Author Archives: Ian Campbell

About Ian Campbell

Ian Campbell has been involved with the Xen project since joining XenSource in 2005. Today he is a Principal Software Engineer at Citrix Systems, Inc ( working on Xen where his interests include Xen on ARM, Linux on Xen, paravirtualised networking and toolstack issues. Prior to Citrix (and XenSource) he worked on embedded Linux systems at Arcom Control Systems. Ian is a committer, Linux maintainer (Xen network backend driver) and Debian Developer. Also check out Ian's personal blog.

Using Grub 2 as a bootloader for Xen PV guests

Background: Introduction to Xen PV Bootloaders

In the very early days of Xen it was necessary for the host (domain 0)
administrator to explicitly supply a kernel (and perhaps initial
ramdisk) from the domain 0 filesystem in order to start a new guest.

This mostly worked and for some use cases, i.e. those where the host
admin wants very strict control over what each guest runs, was
desirable and remains so today.

However for other use cases it was rather inflexible since it meant
that the host administrator needed to be involved in what many
considered to be a guest administrator, or even distribution level,
decision i.e. the selection of which kernel to run, with what
parameters etc. Continue reading

Xen on ARM and the Device Tree vs. ACPI debate

ACPI vs. Device Tree on ARM

Some of you may have seen the recent discussions on the linux-arm-kernel mailing list (and others) about the use of ACPI vs DT on the ARM platform. As always LWN have a pretty good summary (currently subscribers only, becomes freely available on 5 December) of the situation with ACPI on ARM.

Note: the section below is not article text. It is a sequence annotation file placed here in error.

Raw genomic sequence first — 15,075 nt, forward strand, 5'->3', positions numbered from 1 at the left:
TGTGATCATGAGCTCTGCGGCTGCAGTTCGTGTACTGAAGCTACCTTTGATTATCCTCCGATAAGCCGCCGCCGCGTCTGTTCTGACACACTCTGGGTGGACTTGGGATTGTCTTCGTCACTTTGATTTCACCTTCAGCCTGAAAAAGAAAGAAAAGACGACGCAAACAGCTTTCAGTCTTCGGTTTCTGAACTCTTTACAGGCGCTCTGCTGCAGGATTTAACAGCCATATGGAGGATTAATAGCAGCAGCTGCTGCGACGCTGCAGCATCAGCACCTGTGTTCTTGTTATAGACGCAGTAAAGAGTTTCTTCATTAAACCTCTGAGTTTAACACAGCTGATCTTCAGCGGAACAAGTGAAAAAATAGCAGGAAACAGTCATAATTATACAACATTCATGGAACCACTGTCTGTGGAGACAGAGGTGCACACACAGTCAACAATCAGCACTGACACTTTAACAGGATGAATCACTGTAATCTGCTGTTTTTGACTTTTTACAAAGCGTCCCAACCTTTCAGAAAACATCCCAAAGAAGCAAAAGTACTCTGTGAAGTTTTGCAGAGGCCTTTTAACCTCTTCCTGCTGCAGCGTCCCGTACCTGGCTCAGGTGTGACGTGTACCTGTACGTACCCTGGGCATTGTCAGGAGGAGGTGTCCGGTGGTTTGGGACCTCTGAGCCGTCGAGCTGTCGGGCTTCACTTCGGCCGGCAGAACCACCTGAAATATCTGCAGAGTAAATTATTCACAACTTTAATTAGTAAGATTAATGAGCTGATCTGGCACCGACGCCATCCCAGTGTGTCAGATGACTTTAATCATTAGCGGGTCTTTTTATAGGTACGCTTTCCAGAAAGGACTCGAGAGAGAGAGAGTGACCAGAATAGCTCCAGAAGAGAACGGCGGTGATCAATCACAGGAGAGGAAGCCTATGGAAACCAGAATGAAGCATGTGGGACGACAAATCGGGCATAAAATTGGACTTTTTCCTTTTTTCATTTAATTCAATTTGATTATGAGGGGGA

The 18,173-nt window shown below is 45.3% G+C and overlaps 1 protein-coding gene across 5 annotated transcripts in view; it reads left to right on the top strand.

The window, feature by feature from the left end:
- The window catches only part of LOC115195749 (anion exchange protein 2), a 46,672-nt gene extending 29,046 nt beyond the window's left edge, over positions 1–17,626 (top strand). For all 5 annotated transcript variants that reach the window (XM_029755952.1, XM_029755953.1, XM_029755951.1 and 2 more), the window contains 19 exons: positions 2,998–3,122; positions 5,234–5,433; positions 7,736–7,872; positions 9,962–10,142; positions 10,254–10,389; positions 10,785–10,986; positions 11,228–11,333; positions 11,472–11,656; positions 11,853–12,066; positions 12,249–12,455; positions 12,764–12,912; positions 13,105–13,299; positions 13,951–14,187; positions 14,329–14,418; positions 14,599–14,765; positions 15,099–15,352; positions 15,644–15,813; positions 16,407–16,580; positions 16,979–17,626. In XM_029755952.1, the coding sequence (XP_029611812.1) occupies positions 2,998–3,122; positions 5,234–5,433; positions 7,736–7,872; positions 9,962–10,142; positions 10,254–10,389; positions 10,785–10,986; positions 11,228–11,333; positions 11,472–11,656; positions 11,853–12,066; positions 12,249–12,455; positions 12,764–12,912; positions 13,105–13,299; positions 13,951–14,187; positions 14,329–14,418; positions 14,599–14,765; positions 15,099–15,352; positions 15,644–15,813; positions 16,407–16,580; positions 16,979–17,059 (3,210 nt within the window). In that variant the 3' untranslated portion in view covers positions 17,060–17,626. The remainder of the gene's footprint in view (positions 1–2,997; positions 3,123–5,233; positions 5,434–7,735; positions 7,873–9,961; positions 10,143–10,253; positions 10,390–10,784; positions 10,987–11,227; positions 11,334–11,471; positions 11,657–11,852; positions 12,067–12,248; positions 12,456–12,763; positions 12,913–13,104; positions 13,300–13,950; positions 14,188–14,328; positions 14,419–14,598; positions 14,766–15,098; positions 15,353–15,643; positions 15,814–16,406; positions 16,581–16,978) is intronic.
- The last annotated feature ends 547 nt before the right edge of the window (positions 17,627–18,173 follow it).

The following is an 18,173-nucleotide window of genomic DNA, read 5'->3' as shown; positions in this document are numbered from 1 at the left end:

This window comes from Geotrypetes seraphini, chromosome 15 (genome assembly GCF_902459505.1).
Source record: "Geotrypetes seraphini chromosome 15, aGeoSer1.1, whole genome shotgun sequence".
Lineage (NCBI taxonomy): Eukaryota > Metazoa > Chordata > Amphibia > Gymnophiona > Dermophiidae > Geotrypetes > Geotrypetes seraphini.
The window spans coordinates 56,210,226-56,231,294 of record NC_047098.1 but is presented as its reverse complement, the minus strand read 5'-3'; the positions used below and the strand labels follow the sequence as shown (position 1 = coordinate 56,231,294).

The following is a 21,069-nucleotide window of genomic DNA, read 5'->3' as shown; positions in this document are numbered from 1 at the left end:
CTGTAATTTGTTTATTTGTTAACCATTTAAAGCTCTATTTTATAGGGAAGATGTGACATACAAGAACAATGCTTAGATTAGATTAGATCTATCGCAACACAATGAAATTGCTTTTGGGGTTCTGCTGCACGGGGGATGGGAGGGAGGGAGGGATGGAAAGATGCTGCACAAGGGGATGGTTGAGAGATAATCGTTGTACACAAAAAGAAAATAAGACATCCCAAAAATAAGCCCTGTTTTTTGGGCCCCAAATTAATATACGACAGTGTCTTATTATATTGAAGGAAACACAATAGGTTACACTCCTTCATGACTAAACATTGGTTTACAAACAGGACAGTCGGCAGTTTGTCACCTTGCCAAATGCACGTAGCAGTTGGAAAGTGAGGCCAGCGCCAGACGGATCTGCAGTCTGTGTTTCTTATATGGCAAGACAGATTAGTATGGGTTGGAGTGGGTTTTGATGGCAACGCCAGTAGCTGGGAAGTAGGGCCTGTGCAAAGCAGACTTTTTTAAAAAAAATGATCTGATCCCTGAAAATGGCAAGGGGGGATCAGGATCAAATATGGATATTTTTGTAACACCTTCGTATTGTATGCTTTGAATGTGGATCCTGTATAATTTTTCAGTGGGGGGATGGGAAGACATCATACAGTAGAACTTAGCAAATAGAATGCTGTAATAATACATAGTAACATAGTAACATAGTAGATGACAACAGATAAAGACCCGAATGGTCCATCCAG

Device Tree (or DT) and Advanced Configuration & Power Interface (or ACPI) are both standards which are used for describing a hardware platform e.g. to an operating system kernel. At their core both technologies provide a tree like data structure containing a hierarchy of devices and specifying what type they are and a set of “bindings” for that device. A binding is essentially a schema for specifying I/O regions, interrupt mappings, GPIOs and clocks etc.

For the last few years Linux on ARM has been moving away from hardcoded “board files” (a bunch of C code for each platform) towards using Device Tree instead. In the ARM space ACPI is the new kid on the block and has many unknowns. Given this the approach to ACPI which appears to have been reached by the Linux kernel maintainers, which is essentially to wait and see how the market pans out, seems sensible.

On the Xen side we started the port to ARM around the time that Linux’s transition from board files to Device Tree was starting and made the decision early on to go directly to device tree (ACPI wasn’t even on the table at this point, at least not publicly). Xen DT to discover all of the hardware on the system, both that which it intends to use itself and that which it intends to pass to domain 0. As well as consuming DT itself Xen also creates a filleted version of the host DT which it passes to the domain 0 kernel. DT is simple and yet powerful enough to allow us to do this relatively easily.